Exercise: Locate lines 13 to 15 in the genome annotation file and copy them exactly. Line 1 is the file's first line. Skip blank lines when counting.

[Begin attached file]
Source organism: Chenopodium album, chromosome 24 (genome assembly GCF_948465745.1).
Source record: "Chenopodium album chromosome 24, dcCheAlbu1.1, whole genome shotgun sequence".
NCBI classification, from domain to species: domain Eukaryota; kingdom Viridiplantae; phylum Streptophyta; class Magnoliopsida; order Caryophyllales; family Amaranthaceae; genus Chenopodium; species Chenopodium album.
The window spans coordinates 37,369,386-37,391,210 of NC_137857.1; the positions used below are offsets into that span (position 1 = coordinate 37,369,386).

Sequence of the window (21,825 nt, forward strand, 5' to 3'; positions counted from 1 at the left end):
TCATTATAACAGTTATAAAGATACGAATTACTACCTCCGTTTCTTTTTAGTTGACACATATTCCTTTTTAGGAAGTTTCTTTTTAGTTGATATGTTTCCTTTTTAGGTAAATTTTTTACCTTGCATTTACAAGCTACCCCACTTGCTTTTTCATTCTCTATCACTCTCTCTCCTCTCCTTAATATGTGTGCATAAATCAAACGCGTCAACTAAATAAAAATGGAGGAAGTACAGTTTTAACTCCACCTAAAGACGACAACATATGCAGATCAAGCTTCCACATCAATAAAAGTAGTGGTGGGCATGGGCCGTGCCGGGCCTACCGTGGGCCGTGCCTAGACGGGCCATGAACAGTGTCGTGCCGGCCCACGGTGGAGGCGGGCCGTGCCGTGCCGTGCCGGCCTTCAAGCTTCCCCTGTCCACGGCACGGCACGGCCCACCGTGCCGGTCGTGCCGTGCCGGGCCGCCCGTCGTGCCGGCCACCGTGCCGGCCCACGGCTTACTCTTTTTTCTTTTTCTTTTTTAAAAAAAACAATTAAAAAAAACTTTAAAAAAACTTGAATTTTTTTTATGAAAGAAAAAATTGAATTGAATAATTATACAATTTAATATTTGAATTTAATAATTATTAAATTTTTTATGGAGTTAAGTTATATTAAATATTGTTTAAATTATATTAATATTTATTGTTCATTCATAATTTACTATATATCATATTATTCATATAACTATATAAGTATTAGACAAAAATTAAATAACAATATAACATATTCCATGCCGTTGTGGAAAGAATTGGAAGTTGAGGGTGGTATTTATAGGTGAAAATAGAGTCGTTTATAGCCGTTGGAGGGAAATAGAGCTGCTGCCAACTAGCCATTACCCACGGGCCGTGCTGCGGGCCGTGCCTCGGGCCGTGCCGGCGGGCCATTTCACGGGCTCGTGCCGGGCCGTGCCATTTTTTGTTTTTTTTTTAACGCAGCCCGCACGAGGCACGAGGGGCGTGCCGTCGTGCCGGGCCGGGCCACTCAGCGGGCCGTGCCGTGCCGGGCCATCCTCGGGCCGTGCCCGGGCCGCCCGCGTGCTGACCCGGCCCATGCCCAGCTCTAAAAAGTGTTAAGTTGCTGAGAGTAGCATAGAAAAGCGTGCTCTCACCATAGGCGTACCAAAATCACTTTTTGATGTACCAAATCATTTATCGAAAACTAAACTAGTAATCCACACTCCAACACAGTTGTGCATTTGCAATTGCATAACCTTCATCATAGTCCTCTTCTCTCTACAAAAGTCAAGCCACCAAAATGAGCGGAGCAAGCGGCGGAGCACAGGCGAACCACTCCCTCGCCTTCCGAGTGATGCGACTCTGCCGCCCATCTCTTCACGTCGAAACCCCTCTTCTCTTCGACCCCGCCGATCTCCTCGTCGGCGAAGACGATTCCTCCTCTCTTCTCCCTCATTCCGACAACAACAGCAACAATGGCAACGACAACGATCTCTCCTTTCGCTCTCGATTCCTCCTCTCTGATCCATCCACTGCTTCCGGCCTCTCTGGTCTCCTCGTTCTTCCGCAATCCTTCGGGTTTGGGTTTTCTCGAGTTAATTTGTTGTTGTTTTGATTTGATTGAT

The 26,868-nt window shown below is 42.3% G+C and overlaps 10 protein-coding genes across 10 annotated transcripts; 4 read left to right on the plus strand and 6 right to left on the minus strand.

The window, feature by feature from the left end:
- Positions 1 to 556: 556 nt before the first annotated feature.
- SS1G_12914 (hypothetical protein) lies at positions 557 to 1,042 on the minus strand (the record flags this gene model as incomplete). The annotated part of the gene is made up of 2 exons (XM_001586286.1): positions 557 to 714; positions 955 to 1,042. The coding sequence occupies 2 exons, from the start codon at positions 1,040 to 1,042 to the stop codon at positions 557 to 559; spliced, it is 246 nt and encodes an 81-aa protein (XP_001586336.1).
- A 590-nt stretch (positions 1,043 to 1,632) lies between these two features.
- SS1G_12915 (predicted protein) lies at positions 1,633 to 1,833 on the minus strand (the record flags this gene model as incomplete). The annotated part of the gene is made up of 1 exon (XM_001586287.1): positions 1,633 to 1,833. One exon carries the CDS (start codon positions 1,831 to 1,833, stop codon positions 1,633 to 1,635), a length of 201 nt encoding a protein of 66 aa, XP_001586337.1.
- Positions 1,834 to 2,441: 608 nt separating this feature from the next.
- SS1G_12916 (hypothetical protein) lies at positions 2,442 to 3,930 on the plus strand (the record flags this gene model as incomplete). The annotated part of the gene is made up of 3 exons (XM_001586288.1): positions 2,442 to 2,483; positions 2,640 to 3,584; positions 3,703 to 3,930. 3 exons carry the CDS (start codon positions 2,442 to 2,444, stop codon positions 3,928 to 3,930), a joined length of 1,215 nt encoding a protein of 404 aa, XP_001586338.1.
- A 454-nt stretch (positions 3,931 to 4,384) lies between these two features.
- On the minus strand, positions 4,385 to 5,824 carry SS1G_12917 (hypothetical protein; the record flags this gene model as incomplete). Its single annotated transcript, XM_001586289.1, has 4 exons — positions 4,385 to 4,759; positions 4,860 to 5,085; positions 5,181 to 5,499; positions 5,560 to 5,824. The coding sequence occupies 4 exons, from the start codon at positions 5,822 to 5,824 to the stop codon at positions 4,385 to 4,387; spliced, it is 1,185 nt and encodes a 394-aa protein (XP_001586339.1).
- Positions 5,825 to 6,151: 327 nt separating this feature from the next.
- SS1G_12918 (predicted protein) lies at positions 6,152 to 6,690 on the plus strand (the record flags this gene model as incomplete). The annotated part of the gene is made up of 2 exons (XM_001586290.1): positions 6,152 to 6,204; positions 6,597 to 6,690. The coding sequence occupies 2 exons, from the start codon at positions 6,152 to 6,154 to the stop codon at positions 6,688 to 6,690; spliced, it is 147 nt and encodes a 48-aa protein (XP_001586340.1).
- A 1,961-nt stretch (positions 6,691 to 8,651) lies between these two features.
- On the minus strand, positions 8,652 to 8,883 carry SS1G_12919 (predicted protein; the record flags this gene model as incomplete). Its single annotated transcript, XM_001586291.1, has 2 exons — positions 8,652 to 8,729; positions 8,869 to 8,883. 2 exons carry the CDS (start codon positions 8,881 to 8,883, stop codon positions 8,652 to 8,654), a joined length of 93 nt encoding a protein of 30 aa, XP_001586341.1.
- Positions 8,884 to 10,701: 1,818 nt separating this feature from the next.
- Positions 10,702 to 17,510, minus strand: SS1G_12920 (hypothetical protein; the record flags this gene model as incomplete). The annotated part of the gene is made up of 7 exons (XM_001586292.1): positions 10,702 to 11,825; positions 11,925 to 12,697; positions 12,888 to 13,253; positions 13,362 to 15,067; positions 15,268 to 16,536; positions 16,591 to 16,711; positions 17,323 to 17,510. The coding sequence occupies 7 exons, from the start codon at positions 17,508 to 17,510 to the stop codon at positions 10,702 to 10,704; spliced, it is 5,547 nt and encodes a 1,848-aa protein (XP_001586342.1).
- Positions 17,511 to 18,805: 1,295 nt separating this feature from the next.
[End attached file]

- Positions 1,834 to 2,441: 608 nt separating this feature from the next.
- SS1G_12916 (hypothetical protein) lies at positions 2,442 to 3,930 on the plus strand (the record flags this gene model as incomplete). The annotated part of the gene is made up of 3 exons (XM_001586288.1): positions 2,442 to 2,483; positions 2,640 to 3,584; positions 3,703 to 3,930. 3 exons carry the CDS (start codon positions 2,442 to 2,444, stop codon positions 3,928 to 3,930), a joined length of 1,215 nt encoding a protein of 404 aa, XP_001586338.1.
- A 454-nt stretch (positions 3,931 to 4,384) lies between these two features.